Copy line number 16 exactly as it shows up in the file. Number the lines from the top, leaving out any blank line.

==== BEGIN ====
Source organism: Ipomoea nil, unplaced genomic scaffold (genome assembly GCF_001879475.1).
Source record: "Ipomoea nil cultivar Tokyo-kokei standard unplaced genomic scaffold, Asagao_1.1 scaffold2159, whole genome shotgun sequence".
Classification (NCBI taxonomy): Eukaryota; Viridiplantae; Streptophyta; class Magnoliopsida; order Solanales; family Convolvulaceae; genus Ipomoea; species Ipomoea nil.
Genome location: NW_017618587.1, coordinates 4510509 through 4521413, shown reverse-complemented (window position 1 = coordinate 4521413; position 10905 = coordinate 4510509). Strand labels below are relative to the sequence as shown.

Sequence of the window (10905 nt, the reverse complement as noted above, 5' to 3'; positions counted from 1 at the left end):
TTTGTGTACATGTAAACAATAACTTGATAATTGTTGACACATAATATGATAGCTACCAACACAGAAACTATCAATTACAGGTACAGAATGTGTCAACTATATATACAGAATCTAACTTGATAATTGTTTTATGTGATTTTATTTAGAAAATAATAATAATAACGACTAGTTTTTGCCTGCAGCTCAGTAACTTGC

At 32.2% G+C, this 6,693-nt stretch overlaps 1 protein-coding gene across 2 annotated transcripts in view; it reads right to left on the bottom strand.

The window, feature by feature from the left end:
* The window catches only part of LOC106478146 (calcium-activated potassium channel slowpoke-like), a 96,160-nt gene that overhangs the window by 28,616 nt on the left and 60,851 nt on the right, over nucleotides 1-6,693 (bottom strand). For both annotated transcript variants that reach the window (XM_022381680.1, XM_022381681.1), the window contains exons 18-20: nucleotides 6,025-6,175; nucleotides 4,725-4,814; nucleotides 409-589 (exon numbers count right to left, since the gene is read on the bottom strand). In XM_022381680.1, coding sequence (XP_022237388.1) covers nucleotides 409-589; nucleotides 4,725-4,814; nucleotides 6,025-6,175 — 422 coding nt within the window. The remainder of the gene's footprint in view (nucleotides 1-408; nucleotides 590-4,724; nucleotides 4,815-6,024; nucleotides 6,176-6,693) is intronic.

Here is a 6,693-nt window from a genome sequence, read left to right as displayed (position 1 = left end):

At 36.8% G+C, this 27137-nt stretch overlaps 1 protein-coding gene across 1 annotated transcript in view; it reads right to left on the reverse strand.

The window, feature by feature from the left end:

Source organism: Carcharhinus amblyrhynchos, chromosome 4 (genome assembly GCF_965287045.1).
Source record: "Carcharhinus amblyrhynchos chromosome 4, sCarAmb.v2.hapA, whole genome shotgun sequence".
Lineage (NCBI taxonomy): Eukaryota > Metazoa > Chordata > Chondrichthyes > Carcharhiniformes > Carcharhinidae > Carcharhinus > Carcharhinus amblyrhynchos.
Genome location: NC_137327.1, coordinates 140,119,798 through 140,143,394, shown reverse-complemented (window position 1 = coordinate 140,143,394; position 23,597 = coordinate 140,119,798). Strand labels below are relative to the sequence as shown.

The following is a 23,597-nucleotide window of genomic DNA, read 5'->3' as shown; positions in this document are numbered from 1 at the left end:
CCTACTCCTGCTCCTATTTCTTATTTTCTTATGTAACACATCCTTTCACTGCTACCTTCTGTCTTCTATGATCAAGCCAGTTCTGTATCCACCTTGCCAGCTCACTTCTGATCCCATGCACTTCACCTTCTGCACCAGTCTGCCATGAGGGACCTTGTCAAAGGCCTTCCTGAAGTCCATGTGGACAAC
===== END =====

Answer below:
Genome location: NC_137327.1, coordinates 140,119,798 through 140,143,394, shown reverse-complemented (window position 1 = coordinate 140,143,394; position 23,597 = coordinate 140,119,798). Strand labels below are relative to the sequence as shown.